The Comoros Islands reach another remarkable stage in their brief footballing journey as they debut at the Africa Cup of Nations finals in Cameroon on Monday.
The island archipelago is one of football’s youngest nations, having joined FIFA in 2005 but in less than two decades compete at the continental championship in an unlikely fairytale.
They meet Gabon in their first Group C game in Yaounde on Monday, seeking to continue rattling the established order of the African game but in a tough group with former winners Ghana and Morocco to also play against.
The island nation, which declared independence from France in 1975, has a population of just a million but cleverly looked to the old colonial power for players to help them reate a competitive national team.
It was 15 years ago that they set up trial games in Marseille, where there is a large Comorian expatriate community, looking to build the basis of a national team.
It was slow at first and they only entered their first World Cup qualifying campaign ahead of the 2010 finals, while it was only for the 2012 finals that they first competed in Cup of Nations qualification.
They have played 28 qualifiers over the last six editions, winning five games, drawing eight and losing other 15. Not exactly a record to set the pulses racing, but in the 2021 qualifiers won a first-ever competitive international away from home in Togo and held Egypt to a home draw to finish second in their group and book a place in Cameroon.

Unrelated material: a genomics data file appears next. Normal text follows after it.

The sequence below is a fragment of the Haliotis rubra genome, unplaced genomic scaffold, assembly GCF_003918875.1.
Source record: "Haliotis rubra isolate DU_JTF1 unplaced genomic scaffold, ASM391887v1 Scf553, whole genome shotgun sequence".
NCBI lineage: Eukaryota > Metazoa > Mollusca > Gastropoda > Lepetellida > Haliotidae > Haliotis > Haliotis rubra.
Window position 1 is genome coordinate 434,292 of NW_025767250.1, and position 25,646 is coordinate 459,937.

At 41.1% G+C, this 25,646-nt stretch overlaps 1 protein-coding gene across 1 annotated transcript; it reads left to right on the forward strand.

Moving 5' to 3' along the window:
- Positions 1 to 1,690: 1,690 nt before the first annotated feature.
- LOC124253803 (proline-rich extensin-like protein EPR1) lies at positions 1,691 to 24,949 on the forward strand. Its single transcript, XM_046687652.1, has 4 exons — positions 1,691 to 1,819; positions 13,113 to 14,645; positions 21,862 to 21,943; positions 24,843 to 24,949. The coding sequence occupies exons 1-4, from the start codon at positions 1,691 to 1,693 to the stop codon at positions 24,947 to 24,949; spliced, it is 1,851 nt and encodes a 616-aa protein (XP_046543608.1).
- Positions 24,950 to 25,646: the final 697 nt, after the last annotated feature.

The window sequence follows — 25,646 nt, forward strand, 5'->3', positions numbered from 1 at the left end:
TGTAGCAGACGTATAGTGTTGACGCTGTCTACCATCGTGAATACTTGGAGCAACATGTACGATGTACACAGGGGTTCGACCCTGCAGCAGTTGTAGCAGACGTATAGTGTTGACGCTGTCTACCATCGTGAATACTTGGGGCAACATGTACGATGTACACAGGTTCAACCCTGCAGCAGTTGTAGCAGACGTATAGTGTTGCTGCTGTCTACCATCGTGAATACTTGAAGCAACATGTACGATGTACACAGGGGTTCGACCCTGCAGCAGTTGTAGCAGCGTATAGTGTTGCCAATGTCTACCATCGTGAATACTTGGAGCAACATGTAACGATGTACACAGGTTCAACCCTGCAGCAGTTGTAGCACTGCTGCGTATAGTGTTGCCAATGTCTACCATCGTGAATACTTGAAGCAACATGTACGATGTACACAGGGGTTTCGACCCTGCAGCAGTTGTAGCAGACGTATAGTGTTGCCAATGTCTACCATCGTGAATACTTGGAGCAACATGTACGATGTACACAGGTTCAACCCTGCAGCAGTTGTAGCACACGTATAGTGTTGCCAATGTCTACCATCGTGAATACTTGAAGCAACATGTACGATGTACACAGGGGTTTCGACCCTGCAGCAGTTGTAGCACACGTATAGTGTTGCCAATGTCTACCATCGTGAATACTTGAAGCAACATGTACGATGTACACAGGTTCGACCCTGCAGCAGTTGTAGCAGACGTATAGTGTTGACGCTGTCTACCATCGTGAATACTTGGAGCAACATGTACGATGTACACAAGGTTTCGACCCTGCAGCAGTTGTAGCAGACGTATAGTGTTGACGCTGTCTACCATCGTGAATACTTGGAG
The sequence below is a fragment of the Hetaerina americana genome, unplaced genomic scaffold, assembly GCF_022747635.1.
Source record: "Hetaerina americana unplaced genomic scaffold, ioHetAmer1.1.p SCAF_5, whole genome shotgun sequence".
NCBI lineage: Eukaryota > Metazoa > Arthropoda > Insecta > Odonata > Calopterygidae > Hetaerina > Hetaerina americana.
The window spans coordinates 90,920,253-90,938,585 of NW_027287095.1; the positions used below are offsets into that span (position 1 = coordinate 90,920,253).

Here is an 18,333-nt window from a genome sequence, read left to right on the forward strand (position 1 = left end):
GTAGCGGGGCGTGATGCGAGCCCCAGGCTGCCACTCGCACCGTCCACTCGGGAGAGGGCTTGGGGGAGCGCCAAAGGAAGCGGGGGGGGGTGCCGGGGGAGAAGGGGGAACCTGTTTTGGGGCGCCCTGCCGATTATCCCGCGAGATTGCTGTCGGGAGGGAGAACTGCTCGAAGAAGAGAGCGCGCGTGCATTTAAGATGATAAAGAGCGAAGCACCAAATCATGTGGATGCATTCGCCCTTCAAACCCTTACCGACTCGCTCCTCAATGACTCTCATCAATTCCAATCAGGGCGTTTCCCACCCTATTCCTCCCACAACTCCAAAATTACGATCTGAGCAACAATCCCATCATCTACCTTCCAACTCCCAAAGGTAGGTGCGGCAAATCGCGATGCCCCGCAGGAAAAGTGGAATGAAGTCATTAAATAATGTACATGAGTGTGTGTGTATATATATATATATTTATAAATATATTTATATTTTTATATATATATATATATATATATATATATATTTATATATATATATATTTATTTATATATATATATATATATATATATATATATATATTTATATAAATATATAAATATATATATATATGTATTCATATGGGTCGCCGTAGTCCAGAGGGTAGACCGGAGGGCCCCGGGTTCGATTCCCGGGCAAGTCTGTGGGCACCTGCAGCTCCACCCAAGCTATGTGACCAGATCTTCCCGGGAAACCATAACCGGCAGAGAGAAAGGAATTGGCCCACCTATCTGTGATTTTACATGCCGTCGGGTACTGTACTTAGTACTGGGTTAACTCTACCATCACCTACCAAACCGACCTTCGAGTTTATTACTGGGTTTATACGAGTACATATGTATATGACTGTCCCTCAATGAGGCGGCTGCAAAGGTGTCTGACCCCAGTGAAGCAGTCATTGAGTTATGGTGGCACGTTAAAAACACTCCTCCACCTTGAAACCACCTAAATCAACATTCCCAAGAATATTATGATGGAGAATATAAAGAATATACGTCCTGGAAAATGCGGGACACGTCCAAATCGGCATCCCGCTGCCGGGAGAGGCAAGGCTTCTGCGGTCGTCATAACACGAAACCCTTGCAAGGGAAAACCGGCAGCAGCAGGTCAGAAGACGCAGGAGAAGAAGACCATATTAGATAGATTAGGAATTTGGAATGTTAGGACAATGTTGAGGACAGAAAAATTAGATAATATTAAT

“Some of the early days were chaotic,” says coach Amir Abdou, who was a social worker in Agen and part-time amateur coach when he first agreed to help the Comorans.
Seven years on, Abdou is lauded for his efforts on not identifying players with Comorian roots across France, but also being able to put them together into an efficient unit.
“The first team we put together was in just a matter of days,” remembers Abdou.
Some players are at top flight clubs, like top scorer El Fardou Ben Mohamed at Red Star Belgrade in Serbia or Faiz Selemani at Kortrijk in Belgium.
But most compete at lower league clubs in France and cannot be regarded as much more than journeyman footballers, making their achievement of securing a place at the finals even more remarkable.
“This qualification is the result of a lot of work over time. We are not here by chance,” insisted Abdou at Sunday’s pre-match news conference.